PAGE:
Who we are
By providing important theoretical and empirical analysis on important finance issues, we aim to move the sector forward, allowing for a greater depth of insight into the complex world of money management. The Centre’s origins lie in the research activities of the Cambridge Endowment for Research in Finance (CERF). CERF is also the major funding body for research in finance throughout the University of Cambridge. We operate in partnership with CERF, who give us administrative and financial support.
What we do
We provide funding for evidence-based research within the finance sector, particularly when it comes to corporate finance. Our research has a wide remit, from examining behavioural finance to corporate capital structure, investment and payout as well as a host of other key topics and specialised areas. By spreading information and awareness of ongoing research within the area of finance we amplify and contextualise the field of thought, making it more accessible world-wide.
By funding theoretical and empirical research on finance, we’re deepening the pool of knowledge in this sector and promoting world-wide expertise and best practice.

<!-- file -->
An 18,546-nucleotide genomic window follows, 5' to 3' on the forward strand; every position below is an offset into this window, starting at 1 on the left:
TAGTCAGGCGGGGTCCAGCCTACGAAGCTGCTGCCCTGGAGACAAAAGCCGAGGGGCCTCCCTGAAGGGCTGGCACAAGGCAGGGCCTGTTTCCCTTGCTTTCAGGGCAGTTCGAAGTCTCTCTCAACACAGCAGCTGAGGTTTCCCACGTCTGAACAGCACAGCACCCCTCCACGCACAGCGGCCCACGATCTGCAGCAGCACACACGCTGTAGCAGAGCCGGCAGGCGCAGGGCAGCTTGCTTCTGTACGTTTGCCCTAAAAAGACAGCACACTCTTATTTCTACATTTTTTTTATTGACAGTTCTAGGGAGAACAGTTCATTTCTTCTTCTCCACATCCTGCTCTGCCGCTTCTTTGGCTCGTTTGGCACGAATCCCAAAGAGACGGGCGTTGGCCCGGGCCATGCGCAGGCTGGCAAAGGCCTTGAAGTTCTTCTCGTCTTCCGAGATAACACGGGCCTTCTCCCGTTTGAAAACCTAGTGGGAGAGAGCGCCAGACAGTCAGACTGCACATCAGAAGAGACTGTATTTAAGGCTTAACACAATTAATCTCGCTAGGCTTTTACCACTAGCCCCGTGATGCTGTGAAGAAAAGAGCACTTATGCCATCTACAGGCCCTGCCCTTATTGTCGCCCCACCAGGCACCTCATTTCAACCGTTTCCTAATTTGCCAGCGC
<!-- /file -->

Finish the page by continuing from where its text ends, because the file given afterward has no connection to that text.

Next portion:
Together with the Cambridge Endowment for Research in Finance (CERF), we promote research in the University into all aspects of the practice and history of finance, financial institutions, and financial markets, and their relationship with economic behaviour and performance.
News and insights from the Cambridge Centre for Finance
Read the latest news and insight from the Cambridge Centre for Finance. To stay up to date with our events, latest projects, report launches and news by signing up to our mailing list.
Marwin Mönkemeyer, Research Associate at Cambridge Centre for Finance (CCFin) and Cambridge Endowment for Research in Finance (CERF), blogs about the role of social trust in the portfolio allocation decisions of global institutional investors.
Cambridge Judge Associate Professor and Cambridge Endowment for Research in Finance (CERF) Research Fellow Dr Jenny Chu looks at the market consequences of sovereign financial reporting errors.
What are the effects of favouritism on employee incentives and behaviour more generally? Do well-connected mutual fund managers exert less effort in managing their funds? Why do mutual fund companies tolerate favouritism? These are some of the questions explored by Elias Ohneberg, who is a research associate at the Cambridge Endowment for Research in Finance.